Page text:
Microsoft is unlikely to face legal trouble over the ransomware attack, according to legal experts. You need to know what version of Windows you are running to get the proper patch – an add-on piece of computer code to upgrade and improve software, in this case the Windows operating system.
The National Cyber Security Centre’s latest technical guidance includes specific software patches to use that will prevent uninfected computers on your network from becoming infected with the “WannaCry” ransomware: https://www.ncsc.gov.uk/guidance/ransomware-latest-ncsc-guidanceAdditional in-depth technical guidance on how to protect your organisation from ransomware is also available from the NCSC at https://www.ncsc.gov.uk/guidance/protecting-your-organisation-ransomware and on the Microsoft website: http://www.microsoft.com/security/portal/threat/encyclopedia/Entry.aspx?Name=Ransom:Win32/WannaCrypt.
Meanwhile, new versions of the ransomware have reportedly surfaced, including one without the kill switch exploited by a 22-year-old computer security researcher to shut the attack down. But U.K. hospitals, Chinese universities and global firms like Fedex also reported they had come under assault.
It remained unclear how many organizations had already lost control of their data to the malicious software – and researchers warned that copycat attacks could follow. The exploit was leaked last month as part of a trove of NSA spy tools.
In a rare step, Microsoft published a patch for Windows XP, Windows Server 2003 and Windows 8-all of them operating systems for which it no longer provides mainstream support.
What is ransomware? It is malware that encrypts the files on an infected system and then demands a ransom to decrypt them, with escalation in the demand over time. Machines that contained the patch are much less at risk than those that didn’t.
Lastly there are, of course, the attackers, who kidnapped precious data and demanded ransom be paid. Up-to-date backups make it possible to restore files without paying a ransom. Jailbreaking, rooting, or disabling any of the default security features of your device will make it more susceptible to malware infections.
The UK’s National Health Service became one of the first high-profile victims of the outbreak, but many other organisations around the world have suffered due to the ransomware.
Earlier on Saturday, British Prime Minister Theresa May said there was “no evidence that patient records have been compromised”.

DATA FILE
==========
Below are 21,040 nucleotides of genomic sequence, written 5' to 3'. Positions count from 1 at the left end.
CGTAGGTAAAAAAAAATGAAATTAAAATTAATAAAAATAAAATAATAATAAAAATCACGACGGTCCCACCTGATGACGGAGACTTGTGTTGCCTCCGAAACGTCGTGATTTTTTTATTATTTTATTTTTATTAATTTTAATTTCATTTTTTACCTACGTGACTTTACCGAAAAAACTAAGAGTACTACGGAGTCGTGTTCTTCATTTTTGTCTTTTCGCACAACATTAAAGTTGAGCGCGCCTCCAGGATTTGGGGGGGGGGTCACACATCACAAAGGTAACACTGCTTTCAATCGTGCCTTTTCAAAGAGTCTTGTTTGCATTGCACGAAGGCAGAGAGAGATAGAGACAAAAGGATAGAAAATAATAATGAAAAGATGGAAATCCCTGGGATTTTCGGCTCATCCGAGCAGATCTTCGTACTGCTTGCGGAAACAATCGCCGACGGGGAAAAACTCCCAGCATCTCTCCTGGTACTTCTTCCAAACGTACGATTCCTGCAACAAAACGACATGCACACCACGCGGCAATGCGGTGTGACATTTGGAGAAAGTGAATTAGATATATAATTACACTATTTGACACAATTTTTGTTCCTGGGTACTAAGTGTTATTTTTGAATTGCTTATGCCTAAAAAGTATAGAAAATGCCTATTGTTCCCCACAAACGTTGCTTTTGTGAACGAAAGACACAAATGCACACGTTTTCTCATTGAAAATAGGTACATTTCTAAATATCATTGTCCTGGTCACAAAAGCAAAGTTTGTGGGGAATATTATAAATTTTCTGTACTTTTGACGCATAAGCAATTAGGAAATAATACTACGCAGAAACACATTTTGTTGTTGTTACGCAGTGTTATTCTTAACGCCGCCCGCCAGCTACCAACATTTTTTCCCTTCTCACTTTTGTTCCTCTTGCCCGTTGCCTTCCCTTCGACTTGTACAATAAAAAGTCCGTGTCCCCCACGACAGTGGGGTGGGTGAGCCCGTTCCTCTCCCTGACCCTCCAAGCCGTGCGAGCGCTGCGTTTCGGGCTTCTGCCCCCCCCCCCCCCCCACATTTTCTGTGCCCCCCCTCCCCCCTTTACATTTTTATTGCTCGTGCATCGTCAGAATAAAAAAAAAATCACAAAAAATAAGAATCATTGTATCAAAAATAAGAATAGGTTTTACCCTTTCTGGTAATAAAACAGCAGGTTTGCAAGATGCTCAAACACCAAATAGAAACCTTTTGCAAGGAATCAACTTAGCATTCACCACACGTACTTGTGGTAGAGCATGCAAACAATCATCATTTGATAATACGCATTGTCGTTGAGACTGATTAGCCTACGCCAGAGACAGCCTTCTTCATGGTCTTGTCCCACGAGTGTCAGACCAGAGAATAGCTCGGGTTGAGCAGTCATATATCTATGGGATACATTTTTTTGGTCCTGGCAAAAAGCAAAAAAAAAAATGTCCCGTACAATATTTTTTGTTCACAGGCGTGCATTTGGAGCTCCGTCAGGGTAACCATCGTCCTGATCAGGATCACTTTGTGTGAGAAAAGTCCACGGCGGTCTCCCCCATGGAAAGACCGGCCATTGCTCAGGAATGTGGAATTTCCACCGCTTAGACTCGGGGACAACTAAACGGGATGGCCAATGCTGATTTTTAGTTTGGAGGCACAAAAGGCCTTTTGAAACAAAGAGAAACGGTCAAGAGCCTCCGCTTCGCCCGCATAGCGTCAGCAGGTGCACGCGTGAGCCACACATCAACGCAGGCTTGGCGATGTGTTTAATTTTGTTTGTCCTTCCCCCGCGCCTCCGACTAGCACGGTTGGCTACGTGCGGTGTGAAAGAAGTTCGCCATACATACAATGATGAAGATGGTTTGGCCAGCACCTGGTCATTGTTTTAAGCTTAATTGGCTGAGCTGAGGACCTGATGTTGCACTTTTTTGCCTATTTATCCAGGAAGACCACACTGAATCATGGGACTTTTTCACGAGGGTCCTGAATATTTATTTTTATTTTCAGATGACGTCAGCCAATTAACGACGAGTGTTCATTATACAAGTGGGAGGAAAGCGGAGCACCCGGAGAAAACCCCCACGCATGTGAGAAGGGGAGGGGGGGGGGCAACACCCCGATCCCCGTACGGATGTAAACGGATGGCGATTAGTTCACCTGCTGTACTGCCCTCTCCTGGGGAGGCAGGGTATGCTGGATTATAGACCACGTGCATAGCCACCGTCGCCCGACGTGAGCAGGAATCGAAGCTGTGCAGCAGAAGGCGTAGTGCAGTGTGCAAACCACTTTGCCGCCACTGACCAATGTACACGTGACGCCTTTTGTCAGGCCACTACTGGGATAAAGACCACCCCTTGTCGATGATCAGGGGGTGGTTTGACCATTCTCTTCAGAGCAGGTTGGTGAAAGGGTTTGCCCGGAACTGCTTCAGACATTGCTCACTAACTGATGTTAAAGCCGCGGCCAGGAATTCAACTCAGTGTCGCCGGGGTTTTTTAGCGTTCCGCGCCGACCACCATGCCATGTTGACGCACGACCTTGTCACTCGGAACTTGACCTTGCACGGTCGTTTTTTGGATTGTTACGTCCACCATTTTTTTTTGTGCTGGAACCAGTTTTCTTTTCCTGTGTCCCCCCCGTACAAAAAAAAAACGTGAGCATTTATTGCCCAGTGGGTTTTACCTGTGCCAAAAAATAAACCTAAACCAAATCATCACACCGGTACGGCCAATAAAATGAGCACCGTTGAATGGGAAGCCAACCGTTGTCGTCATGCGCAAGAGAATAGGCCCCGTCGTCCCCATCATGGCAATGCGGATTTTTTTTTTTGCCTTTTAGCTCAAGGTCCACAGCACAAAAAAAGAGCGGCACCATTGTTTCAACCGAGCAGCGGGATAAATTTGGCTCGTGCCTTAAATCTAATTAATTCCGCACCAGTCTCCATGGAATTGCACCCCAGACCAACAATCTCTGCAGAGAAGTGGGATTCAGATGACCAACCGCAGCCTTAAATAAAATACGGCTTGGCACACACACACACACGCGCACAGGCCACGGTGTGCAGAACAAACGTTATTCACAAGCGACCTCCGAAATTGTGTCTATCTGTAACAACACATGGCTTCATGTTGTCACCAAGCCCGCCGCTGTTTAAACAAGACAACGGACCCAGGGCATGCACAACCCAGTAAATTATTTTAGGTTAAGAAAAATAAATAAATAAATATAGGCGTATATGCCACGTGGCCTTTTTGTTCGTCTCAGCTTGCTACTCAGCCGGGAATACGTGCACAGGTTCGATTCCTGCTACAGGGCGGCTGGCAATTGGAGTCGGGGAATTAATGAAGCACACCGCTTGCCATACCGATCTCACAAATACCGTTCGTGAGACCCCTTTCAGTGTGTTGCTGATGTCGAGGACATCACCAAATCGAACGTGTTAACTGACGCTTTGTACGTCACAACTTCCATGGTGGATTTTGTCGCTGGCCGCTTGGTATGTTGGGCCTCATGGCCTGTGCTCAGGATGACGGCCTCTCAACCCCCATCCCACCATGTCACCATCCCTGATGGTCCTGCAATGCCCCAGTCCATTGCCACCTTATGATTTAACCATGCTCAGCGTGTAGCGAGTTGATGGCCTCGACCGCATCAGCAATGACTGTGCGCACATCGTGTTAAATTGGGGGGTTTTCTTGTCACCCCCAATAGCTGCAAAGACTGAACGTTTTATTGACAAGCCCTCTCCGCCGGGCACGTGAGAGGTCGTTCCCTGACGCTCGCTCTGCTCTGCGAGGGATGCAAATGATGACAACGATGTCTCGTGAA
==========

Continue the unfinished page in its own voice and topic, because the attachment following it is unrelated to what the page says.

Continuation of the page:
In China, the internet security company Qihoo360 issued a “red alert” saying that a large number of colleges and students in the country had been affected by the ransomware, which is also referred to as WannaCrypt.
“The numbers are still going up”, Wainwright said. With the collaboration, both voluntary and coerced, of the major telecommunications companies, the United States government was able to vacuum up almost all phone conversations, email and chat messages exchanged on digital devices.
The WannaCry worm has affected more than 200,000 Windows computers around the world since Friday, disrupting auto factories, global shipper FedEx Corp and Britain’s National Health Service, among others.
Infected computers appear to largely be out-of-date devices that organizations deemed not worth the price of upgrading or, in some cases, machines involved in manufacturing or hospital functions that proved too hard to patch without possibly disrupting crucial operations, security experts said.
Security experts said his move bought precious time for organizations seeking to block the attacks.
He said most people “are living an online life”, and these agencies have a duty to protect their countries’ citizens in that realm as well.
While everyone scrambles to ensure their business and private networks are protected against this poisonous malware, others are looking for who to blame. Here’s how to turn automatic updates on.
Not to mention the fact that those responsible were able to borrow weaponized software code apparently created by the U.S. National Security Agency to launch the attack in the first place.